A vs A: moving any regions along the A axis along the axis, in either direction. Pushing the “midtones” up, would result in pushing less saturated pixels towards the upper end of the A axis and add red to them.
A vs B: similar to a vs a but along the B axis. Meaning increasing the upper end of the axis would take the yellows in the image, and add more red to them.
B vs L: similar to A vs L but instead of red vs green, you’re looking at yellow v blue.
B vs A: moving a axis more towards yellow or blue. Low end moves green towards yellow, top end mores red towards yellow
B vs B: moving b axis along itself. Top end moves yellows more yellow.
### Isolating, Qualifying, and Manipulating Specific Colors
Caution: this is probably the least efficient of the use cases.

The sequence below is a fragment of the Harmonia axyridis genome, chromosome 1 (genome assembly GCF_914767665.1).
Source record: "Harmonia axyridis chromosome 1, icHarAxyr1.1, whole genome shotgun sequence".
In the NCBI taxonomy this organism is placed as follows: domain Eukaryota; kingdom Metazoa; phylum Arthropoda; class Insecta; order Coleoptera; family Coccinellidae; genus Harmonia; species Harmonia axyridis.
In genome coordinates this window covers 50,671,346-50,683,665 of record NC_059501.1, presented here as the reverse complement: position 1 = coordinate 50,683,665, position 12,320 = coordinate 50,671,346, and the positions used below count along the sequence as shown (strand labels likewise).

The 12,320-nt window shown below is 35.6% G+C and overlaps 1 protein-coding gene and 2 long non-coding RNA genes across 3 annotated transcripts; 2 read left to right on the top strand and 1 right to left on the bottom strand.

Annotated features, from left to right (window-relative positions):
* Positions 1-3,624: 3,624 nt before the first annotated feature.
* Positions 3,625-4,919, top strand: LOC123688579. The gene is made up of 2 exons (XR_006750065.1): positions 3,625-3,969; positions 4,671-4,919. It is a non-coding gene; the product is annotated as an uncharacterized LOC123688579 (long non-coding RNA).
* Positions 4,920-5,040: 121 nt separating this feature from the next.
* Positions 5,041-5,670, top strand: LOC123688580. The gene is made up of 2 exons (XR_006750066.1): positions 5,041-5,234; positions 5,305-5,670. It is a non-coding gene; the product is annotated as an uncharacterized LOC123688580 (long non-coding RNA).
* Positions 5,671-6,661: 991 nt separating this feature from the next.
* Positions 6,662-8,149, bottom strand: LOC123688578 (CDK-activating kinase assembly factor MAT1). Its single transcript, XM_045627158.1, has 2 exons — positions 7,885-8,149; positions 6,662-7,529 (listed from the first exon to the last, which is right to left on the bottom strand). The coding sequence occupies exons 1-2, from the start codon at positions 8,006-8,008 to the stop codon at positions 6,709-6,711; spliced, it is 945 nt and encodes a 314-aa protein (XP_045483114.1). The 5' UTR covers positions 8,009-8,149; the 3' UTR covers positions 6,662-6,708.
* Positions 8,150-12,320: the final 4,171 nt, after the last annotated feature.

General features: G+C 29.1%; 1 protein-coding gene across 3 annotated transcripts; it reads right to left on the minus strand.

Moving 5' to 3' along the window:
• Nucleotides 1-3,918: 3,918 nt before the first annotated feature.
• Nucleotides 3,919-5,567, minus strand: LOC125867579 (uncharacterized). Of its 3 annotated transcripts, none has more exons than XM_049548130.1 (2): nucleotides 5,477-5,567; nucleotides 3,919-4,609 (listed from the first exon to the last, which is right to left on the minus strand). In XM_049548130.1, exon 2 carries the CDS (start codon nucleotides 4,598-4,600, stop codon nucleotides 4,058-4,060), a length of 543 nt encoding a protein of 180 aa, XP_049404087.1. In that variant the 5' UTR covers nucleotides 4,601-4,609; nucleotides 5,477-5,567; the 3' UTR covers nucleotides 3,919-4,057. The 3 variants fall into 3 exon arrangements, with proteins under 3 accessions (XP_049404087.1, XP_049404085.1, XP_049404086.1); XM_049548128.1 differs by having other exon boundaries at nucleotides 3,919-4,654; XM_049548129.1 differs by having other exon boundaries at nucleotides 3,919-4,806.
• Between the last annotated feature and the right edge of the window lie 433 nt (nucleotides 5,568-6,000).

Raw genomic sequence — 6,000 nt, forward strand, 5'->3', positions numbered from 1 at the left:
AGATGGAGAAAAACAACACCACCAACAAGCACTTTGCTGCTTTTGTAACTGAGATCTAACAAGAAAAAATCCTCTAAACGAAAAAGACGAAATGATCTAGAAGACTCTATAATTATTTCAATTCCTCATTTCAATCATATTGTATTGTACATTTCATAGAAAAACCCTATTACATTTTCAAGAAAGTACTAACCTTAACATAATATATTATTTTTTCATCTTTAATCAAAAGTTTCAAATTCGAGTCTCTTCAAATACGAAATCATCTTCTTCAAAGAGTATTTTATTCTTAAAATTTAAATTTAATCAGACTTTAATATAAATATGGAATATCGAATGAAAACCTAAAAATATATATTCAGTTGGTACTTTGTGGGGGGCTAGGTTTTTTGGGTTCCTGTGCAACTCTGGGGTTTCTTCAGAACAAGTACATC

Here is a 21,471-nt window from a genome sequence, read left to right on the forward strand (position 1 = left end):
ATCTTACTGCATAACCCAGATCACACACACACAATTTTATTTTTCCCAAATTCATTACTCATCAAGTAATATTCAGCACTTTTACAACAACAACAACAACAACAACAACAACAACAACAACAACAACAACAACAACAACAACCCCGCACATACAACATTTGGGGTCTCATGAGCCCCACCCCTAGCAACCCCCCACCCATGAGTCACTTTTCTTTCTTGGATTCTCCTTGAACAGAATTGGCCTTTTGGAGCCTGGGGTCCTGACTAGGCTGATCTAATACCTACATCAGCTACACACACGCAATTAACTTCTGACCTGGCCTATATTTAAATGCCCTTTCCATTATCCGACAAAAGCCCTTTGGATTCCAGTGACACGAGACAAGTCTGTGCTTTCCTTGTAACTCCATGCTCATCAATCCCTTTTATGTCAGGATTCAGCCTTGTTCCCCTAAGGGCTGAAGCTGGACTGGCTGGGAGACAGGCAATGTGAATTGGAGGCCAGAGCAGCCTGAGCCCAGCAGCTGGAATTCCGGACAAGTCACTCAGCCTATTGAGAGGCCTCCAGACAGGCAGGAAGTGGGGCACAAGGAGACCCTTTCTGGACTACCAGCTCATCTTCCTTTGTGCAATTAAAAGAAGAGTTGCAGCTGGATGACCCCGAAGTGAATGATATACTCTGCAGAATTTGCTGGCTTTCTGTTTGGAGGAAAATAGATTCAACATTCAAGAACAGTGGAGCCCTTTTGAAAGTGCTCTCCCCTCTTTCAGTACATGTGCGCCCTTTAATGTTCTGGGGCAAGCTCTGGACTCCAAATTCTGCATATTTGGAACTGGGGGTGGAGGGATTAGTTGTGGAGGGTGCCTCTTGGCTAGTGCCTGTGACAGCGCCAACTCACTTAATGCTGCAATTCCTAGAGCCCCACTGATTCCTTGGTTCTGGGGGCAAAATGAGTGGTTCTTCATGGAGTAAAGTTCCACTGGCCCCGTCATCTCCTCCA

I don’t know if I’d recommend really using this as a regular tool, or even at all. That being said, I did use it in a music video recently to experiment with the LAB space so I figure I’ll mention it. But keep in mind that you could likely get a similar (or better) result with a qualifier.

In Phantom’s “Hands Inside” music video, I wanted to have the environment around Phantom drain away. Having all color fall away until only the blue backdrop was left. Since I was playing with the LAB color space around the time, I turned to it as a potential solution.

I started by creating a monochromatic look, and effectively layering a selective something or other of color on top of it. In order to select this specified color, I turned to the A channel in the LAB space.

Once in LAB, I used the A channel to create a mask on a solid color. This solid color acts almost like a gradient map in Photoshop, and is looking for the color difference along the A axis. Where colors that are “more blue” get more of the color, and colors that are “less blue” on the A axis get less of the solid color.